I have known Col Ajayi since his days in the military. He stood like a dogged, charming comet. He saw injustice and cried. He witnessed the persecution of truth. He wept. For a sadist gang that led the country at the time, tears were forbidden on the face of a ‘true soldier’ even when the command was haemorrhaging the country and the people, into a state of stupor. I was one of the first journalists that met him soon after his release from prison, after Abacha’s death. While in prison, I had established a link with him.
Later after he returned from prison, we had the opportunity of working together on the establishment of an intelligence-driven vigilante group in Nigeria to assist the police curb crime. We raised thousands of men. Col Ajayi would come every Wednesday to teach the men and women, for a period of nine years on intelligence gathering.
The group collaborated with security operatives in fishing out criminals. In Ekiti state, it was partly to his credit that in 2011, the state government was able to employ 800 young men, many from the retinue of our vigilante group that assisted the government in crime detection and prevention.
We worked daily. He worked hard and selflessly too. He was perpetually worried about the future of the country, the spate of violence and the way people have been abandoned to struggle for personal security in a vulnerable and bloody society. He stood for the restructuring of Nigeria based on his rich personal experiences in the Army and in personal life. He once told me how his suspicion about the prospect of unity began in 1971 when he was enrolled into the Army and had to train at Ibadan. He said the soldiers were forced to sing a song in Hausa, interpreted to mean“We are Kaduna soldiers.” He wondered why not ‘We are Nigerian soldiers” but his complaint to a senior officer then was met with sanctions. He fought ethnicity within the Army. He told me that one day on his way from ECOMOG in Liberia, there was a pro-democracy riot in Lagos.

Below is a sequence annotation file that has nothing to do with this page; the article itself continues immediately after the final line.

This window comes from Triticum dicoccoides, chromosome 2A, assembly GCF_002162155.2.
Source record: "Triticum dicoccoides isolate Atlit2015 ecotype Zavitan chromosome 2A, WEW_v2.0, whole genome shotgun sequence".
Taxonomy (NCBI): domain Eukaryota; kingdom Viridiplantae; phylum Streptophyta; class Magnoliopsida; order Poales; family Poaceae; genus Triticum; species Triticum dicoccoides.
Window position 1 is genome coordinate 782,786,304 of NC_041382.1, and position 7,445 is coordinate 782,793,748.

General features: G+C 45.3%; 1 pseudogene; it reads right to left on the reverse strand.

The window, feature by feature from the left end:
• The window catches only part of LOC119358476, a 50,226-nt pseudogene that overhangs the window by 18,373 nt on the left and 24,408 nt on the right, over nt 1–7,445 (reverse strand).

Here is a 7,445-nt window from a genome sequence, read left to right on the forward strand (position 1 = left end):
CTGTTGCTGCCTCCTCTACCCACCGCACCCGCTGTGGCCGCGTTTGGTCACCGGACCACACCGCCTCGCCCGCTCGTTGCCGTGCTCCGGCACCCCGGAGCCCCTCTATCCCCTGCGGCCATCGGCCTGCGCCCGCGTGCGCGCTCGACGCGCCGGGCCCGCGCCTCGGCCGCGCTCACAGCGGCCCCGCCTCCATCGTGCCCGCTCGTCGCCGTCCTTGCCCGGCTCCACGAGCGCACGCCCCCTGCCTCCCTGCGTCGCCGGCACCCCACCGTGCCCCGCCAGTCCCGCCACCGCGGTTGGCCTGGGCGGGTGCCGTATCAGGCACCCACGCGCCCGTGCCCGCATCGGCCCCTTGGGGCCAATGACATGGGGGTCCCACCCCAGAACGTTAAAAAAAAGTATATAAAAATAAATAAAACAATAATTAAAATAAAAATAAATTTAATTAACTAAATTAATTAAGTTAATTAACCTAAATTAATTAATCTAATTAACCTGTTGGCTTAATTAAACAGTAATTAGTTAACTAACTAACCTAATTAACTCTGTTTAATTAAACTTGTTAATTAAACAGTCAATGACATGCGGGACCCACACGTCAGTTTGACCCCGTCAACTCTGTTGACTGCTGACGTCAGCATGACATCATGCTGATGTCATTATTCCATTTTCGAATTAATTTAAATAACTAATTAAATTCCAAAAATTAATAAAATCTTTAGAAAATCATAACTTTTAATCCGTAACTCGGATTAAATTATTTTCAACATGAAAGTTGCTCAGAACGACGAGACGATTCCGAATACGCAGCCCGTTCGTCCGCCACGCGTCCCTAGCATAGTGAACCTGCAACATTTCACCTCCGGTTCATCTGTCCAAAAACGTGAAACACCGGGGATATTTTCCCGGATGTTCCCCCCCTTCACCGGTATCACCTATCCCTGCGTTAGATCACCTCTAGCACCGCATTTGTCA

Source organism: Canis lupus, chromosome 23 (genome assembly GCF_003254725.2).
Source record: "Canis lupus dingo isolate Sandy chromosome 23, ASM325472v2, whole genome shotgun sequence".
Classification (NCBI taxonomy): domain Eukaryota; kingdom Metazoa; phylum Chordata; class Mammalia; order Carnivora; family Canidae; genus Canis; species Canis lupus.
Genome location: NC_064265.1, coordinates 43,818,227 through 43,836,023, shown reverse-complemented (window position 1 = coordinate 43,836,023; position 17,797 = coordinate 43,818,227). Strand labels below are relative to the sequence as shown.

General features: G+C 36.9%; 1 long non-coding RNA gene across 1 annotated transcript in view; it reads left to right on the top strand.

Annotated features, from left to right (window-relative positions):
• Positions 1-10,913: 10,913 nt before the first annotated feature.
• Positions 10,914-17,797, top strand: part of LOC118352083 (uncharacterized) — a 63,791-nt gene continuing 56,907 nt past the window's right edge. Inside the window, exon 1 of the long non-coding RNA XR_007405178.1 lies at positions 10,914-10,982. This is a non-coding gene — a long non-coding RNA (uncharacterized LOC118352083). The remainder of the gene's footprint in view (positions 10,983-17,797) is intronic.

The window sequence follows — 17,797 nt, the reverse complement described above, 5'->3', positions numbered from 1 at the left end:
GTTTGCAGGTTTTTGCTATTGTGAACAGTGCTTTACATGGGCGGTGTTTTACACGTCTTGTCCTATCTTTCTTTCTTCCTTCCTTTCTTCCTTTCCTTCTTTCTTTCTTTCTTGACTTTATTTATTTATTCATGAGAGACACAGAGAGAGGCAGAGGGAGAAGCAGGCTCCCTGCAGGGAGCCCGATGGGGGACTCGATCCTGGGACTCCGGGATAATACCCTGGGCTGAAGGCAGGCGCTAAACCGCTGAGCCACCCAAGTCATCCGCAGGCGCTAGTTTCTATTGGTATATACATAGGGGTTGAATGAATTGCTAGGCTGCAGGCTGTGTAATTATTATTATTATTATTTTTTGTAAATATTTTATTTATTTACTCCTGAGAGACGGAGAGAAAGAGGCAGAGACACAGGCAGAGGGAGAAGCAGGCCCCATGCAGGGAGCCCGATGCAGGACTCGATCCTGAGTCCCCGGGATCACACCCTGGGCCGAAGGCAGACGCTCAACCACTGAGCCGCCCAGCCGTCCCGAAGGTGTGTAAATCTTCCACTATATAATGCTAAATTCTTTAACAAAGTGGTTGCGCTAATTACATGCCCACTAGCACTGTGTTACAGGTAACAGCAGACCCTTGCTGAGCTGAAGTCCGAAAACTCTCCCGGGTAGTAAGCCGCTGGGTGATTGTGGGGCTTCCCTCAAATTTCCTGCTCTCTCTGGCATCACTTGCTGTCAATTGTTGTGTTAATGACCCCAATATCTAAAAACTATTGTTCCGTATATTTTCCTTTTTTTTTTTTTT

He advised his boss to let the team wait at the MM Airport for the crisis to subside. His boss shunned him telling him they should shoot their way through.
“I could not count the number of the dead. They were so many. I started crying,” he told me. Back in the barracks, his boss told him if he had his way, he would “turn Lagos into ashes.” While in the Army, he told me he wondered why during 'simulation wars' in the Army ( an exercise that involves soldiers mimicking real war situation) the soldiers acting the South West and South East were always marked "enemy camp" while the far North was always presented as 'Nigeria'
He spoke his mind with rare courage and the highest sense of dignity. It was his defence of truth in a warped institution that brought trouble on his path, grief that tormented him until his last breath. The last time we met on his sick bed, he did not cease to express his deep worry about the Nigerian economic and political shipwreck. His illness arose from the years of torture.
He was always worried about Nigeria degenerating into a theatre of religions bedlam. Having served in Lebanon during the war, he knew how a peaceful country can suddenly face the violent clash of religious values.